When data and applications were essentially confined to data centers, legacy security and network architecture has made sense. Build an appliance-based security perimeter around applications in the data center and use wide area networks to connect branches to them. Cloud transformation started the erosion of the security perimeter concept because now data and applications are everywhere and users are now working from anywhere. With the internet being the most efficient path between users and their applications today, backhauling branch office and user traffic to the data center for access and security no longer makes sense. Access to applications within line security inspection belongs at the edge protecting users, applications and data regardless of where they are. A secure access service edge or SASE, converges the delivery of network and security capabilities as a service at the edge addressing head on the challenges today's cloud and mobile forward organizations face with their legacy architectures. This is what Palo Alto Networks is delivering with Prisma Access.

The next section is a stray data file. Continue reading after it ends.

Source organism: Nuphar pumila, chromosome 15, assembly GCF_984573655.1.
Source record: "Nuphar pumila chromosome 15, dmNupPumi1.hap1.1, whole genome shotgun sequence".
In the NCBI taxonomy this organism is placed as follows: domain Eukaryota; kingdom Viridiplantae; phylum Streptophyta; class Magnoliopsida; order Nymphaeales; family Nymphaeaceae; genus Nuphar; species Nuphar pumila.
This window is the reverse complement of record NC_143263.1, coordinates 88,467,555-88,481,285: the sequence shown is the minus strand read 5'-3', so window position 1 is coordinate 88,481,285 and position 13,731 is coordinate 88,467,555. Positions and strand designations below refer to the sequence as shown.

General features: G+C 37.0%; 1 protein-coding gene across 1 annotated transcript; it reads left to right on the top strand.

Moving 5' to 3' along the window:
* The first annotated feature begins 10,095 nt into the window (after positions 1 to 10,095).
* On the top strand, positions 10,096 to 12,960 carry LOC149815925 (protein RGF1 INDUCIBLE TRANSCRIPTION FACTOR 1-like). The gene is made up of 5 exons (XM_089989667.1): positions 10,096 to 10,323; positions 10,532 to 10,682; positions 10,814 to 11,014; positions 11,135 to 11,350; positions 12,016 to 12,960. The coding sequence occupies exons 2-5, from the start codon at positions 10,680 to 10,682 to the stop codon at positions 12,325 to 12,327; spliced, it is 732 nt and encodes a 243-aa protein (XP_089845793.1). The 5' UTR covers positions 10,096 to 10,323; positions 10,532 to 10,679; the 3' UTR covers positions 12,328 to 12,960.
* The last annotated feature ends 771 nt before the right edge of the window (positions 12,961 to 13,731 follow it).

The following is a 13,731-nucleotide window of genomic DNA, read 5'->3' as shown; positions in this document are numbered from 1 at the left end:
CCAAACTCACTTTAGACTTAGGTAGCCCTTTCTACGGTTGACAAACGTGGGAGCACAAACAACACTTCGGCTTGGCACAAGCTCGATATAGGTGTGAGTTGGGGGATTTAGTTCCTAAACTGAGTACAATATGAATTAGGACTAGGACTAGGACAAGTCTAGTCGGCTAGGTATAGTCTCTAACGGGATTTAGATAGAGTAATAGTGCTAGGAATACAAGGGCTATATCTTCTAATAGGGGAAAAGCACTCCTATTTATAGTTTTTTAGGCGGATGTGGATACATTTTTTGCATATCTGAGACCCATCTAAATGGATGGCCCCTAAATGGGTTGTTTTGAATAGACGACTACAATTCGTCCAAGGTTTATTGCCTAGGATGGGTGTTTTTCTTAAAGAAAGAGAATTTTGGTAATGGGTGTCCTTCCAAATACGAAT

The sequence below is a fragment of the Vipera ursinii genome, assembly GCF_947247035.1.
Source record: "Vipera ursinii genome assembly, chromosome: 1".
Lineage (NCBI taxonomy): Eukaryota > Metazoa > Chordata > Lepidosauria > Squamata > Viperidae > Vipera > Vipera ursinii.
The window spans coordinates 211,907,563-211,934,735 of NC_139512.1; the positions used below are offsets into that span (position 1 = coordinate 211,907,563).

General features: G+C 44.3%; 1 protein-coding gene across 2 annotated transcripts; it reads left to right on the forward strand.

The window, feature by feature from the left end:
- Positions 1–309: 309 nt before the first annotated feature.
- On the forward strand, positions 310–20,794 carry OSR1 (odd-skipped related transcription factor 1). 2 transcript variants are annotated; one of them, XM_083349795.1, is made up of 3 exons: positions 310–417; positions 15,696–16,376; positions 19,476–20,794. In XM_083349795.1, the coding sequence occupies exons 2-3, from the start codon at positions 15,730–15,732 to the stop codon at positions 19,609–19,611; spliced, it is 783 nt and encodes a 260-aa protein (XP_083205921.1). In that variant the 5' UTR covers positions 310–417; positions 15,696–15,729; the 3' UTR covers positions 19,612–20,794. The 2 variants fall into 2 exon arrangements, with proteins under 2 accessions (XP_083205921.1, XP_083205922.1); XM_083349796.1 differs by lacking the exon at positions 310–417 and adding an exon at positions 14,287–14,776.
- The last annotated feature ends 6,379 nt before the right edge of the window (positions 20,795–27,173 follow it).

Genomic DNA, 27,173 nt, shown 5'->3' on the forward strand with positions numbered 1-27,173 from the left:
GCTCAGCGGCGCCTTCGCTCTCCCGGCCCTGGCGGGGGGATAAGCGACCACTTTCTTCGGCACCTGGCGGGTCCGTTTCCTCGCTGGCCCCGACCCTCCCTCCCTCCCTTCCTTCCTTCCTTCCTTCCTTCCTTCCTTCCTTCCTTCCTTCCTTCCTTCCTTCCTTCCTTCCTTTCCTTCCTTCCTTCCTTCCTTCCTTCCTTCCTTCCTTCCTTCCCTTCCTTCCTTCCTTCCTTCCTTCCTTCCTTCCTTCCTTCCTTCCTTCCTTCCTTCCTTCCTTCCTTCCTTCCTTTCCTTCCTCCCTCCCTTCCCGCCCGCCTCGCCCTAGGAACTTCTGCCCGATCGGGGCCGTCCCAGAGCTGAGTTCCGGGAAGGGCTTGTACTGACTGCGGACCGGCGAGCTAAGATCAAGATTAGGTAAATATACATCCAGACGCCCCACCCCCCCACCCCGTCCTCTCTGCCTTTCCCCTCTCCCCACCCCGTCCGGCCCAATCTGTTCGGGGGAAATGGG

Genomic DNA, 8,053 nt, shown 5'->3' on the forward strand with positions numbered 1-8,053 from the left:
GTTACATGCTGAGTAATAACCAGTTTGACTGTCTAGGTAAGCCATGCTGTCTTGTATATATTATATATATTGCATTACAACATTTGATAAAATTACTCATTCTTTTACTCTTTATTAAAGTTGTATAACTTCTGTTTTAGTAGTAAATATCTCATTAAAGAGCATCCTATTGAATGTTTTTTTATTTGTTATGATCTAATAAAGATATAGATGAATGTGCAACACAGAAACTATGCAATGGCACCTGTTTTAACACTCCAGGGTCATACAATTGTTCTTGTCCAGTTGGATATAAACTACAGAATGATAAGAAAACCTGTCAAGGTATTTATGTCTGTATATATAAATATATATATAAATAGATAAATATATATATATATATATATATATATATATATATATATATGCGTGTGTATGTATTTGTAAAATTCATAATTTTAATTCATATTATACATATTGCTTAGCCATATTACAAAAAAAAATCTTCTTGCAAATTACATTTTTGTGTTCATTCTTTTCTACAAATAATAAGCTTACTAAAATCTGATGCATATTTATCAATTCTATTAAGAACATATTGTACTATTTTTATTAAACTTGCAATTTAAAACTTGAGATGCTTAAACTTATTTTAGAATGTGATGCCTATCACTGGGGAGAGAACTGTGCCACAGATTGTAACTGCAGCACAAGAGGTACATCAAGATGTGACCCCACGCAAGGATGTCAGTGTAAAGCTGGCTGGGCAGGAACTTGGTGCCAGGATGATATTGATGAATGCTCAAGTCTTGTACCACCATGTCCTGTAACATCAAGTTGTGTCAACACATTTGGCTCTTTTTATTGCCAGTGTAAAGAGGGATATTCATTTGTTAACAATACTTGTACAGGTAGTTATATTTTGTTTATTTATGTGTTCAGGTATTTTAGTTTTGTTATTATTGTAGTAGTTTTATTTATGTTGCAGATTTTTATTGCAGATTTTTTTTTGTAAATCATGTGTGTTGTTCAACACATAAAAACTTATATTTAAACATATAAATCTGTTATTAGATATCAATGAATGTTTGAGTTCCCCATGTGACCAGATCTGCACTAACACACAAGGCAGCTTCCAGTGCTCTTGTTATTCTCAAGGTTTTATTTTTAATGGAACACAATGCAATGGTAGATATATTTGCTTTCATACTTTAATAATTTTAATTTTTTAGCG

Jason Georgi:

Based on my own experiences and through regular conversations I have with customer executives about their cloud journeys, the number one thing they're all trying to achieve is greater business agility. Hands down. Cloud simply makes organizations more productive and innovative through faster development of it services, better user experiences, more mobile friendly applications and collaboration among teams and third-parties. CIOs who have become business partners where IT is now the execution wing of achieving business objectives through technology, specifically cloud, to be more agile and gain competitive advantage.

 

Jason Georgi: